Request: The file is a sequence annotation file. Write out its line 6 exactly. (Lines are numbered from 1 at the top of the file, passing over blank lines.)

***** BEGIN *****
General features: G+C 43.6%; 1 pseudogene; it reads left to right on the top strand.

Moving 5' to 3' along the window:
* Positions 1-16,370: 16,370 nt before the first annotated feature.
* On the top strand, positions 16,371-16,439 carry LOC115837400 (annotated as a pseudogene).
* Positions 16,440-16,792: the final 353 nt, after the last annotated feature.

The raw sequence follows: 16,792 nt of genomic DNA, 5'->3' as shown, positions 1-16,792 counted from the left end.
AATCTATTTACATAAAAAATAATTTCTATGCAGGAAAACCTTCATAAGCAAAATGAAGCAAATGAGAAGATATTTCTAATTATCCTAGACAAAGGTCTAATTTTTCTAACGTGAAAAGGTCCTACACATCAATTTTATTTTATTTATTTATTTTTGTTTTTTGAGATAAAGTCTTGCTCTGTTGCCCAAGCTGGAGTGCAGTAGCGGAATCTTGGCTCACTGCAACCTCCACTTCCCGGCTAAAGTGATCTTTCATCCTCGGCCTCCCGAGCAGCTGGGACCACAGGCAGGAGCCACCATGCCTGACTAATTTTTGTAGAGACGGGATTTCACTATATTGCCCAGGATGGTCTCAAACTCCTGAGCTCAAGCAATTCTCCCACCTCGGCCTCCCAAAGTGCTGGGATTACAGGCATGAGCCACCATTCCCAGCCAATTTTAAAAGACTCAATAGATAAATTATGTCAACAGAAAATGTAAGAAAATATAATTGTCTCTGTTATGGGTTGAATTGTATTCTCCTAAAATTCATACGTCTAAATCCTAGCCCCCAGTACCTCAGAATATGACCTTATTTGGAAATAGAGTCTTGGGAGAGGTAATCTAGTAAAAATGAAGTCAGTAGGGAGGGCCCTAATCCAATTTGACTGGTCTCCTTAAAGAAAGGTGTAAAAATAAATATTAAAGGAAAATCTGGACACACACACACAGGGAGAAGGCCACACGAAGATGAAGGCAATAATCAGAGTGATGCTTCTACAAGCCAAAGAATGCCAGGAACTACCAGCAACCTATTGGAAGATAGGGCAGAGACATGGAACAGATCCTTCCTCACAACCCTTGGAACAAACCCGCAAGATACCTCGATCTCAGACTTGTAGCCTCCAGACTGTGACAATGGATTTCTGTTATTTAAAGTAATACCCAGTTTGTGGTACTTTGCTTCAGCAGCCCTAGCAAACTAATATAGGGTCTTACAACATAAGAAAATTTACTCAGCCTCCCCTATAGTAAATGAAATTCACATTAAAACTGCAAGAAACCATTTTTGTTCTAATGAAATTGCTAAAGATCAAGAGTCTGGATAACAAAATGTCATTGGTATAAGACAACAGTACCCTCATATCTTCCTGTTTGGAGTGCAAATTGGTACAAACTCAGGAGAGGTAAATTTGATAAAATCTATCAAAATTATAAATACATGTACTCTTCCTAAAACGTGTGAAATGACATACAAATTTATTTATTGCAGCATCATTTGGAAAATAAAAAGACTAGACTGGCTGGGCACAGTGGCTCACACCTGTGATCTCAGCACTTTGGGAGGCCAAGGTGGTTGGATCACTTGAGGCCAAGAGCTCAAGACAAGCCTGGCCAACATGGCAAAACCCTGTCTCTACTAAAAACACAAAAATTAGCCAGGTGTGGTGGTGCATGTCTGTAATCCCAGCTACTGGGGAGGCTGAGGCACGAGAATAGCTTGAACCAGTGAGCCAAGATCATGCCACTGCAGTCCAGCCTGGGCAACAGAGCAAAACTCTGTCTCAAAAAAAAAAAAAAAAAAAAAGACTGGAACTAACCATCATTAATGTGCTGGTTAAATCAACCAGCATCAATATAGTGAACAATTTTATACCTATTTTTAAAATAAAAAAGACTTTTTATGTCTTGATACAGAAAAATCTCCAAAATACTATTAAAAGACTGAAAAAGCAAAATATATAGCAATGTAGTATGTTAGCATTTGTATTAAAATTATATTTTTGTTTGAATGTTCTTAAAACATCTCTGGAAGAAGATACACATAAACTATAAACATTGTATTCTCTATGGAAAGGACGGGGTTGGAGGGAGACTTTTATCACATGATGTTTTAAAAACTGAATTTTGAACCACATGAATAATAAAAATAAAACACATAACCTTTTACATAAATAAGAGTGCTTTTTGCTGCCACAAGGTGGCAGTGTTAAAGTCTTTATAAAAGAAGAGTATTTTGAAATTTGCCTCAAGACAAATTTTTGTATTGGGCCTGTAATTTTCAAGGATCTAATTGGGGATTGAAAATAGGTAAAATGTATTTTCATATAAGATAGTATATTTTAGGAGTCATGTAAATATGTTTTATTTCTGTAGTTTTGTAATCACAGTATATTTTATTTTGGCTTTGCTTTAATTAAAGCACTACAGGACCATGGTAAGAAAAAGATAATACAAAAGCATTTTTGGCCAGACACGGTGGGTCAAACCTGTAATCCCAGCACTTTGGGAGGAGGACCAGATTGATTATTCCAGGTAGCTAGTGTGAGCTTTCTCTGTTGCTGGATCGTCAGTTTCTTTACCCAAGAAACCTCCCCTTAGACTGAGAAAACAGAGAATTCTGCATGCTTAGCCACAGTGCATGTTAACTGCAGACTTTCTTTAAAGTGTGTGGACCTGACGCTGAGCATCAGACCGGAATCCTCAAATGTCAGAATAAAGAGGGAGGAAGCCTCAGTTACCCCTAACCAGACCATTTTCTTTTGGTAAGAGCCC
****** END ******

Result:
The raw sequence follows: 16,792 nt of genomic DNA, 5'->3' as shown, positions 1-16,792 counted from the left end.